On Bullying and Depression

Note: I wrote this weeks ago and planned to publish this on my site at the end of the month. But I’m having terrible nightmares and post-traumatic flashbacks since last week. I have a feeling I’ve been triggered by the posts about Thirteen Reasons Why. Thus, I’ll be detoxifying from any social media save for FB messenger, email, and my blog for…I don’t know. My health is my priority. Have a safe holy week and vacation, guys.


 

Bullying was the one topic I actively avoided. If I were to refer to it, I would use euphemisms and just brush past it. However, I learned in my history classes that dark periods must be acknowledged so they may never be repeated. (#NeverForget!) Plus, I got questions on how I discovered I have bipolar disorder, general anxiety disorder, and panic disorder.

Before you read my story, understand that my bullying experience was a HUGE RISK factor, and NOT the DIRECT CAUSE of my disorders. I do not blame anyone for what happened to me. I accept the fact that I am physiologically vulnerable to having them in the first place. My illnesses have biological causes.

Trigger warning as well. This may not be easy to swallow. Here we go:

I was bullied from fifth grade to second year high school. There were no words that can explain how I hated being called smart, intelligent, or a nerd. I hated that I love learning and studying. I hated that I like anime and books. I hated that my tastes in music are not mainstream. I hated that I am curvy. I hated a lot of things that I used to love.

I hated myself and no one knew. At age 11, I had my first attempt. I remember being a walking emotional wreck who hid inside the comfort room cubicles during lunch.

At age 12, I cried every after school dismissal. I remember congratulating myself for surviving another day. No one knew.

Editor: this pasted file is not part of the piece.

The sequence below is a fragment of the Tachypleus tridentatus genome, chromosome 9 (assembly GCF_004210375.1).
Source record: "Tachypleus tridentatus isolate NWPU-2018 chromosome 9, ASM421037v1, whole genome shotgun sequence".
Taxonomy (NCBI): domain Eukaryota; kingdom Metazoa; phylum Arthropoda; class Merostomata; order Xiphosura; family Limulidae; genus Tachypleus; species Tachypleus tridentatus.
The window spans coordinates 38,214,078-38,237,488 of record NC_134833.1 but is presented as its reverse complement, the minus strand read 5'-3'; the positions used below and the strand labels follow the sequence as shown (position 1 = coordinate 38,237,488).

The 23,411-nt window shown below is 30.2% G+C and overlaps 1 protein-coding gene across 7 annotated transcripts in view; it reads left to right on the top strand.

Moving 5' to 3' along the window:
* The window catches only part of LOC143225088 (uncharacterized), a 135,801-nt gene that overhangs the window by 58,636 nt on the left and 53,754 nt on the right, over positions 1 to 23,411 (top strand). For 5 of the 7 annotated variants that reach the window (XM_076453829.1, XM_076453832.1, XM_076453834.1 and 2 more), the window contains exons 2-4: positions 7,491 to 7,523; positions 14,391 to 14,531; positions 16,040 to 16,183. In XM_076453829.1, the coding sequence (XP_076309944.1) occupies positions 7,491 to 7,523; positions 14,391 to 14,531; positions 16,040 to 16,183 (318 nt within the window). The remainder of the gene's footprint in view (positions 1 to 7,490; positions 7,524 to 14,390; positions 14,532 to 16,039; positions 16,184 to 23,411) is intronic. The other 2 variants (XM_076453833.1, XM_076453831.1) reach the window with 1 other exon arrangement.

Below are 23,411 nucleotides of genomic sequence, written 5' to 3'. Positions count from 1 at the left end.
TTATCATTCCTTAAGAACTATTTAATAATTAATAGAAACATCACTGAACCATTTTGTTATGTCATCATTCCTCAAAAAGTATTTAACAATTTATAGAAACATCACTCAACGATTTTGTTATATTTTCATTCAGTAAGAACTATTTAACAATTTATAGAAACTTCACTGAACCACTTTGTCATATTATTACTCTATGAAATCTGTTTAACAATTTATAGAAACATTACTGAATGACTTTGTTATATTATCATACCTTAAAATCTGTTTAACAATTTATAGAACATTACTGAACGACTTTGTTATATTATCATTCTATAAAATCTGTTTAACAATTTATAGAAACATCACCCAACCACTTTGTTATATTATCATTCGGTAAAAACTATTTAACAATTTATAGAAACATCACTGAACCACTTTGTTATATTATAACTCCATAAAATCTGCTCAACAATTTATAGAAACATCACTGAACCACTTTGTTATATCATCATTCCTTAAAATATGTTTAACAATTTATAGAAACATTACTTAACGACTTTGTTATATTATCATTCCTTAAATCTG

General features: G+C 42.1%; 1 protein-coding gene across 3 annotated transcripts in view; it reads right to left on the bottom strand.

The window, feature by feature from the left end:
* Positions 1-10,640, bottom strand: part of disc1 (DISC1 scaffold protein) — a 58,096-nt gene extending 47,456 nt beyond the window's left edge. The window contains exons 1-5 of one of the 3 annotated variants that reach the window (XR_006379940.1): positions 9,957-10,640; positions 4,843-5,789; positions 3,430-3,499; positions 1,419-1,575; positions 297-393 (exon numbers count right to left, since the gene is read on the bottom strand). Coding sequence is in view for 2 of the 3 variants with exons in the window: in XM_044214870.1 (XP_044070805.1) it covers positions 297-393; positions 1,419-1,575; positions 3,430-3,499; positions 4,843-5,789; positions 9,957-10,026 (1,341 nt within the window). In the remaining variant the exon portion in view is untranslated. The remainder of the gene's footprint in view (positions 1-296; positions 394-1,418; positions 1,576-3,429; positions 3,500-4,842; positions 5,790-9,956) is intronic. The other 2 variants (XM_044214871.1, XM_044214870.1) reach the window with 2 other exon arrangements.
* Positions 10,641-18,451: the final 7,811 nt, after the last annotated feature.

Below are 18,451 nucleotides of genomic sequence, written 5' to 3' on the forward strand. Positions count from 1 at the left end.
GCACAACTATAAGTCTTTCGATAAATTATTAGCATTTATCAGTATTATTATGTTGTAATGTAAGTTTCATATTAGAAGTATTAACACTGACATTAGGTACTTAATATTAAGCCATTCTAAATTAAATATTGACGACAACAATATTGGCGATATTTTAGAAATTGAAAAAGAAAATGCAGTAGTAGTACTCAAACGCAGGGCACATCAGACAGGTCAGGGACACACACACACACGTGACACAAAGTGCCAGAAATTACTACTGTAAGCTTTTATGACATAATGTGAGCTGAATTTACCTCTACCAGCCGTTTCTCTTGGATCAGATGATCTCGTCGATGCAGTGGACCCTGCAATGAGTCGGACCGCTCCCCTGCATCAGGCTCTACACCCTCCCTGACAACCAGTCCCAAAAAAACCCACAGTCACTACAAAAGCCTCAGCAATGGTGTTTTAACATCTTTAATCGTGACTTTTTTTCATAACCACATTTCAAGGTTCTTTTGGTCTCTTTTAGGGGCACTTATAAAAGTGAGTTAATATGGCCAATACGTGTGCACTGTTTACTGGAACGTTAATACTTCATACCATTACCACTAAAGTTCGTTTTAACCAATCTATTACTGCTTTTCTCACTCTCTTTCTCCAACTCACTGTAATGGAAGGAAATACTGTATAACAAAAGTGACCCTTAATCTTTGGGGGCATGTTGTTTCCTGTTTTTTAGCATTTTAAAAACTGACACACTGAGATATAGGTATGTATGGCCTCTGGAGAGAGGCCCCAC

At age 13, I stayed in the corners of the class with my three close friends. Social outcasts stayed together. I had my second attempt; no one knew.

At age 14, I almost had my third attempt. My sister, bless her heart, stopped me.

At age 15 and 16, I filled my schedule with lots of extra curricular activities and advance classes. The busier, the better. The more I did, the more I was not forced to admit that I was having panic attacks and recurring nightmares. I thought they were normal. I thought I moved on.

Invalidating my pain for a long time, I realized, had difficult consequences. 2015, the tenth anniversary of my first attempt, saw me attempting three more times. Coupled with the stress from work and meeting a person I allowed to bully me, I…just drowned.

I felt hollow. I was empty. I thought there was nothing to look forward to. I didn’t move from my bed most days. I didn’t sleep. I didn’t eat right. I cried a lot. I cancelled plans with my friends. I isolated myself from my co-workers. I was disconnected with the world. I had no energy to keep up with life anymore.

My mom and my sister urged me to seek help before it was too late. Two days after my 21st birthday, I was confined for severe depression and severe suicidal tendencies/ideations. Months later, my psychiatrist formally diagnosed me with bipolar type 2 disorder and two anxiety disorders.

But I want to end this post in a positive note so these I can tell you:

It’s been seven months since my last suicide ideation.

It’s been eight months since deep depression hit me.

It’s been nine months since my last attempt.

There is no hatred or anger in me that is directed towards anyone anymore. I understand that there must be something they were going through too at that time. Bullying is a cycle and I want our cycle to end it with me. No more hurting.

I wish my school supported me more throughout my stay because I can’t seem to go back and visit. No matter how wonderful my senior year was, every bathroom stall and space under the stairs remind me of the girl who wished to die. I hope the system has changed and now have the capacity to help students who are facing bullying, depression, and suicidal thoughts among other mental illnesses.

Suffice to say, I am in a better place. I came to accept that I will always carry my experiences with me. It has taken me more than a decade and I am proud to be a work-in-progress. I am not a victim; I am surviving and thriving.

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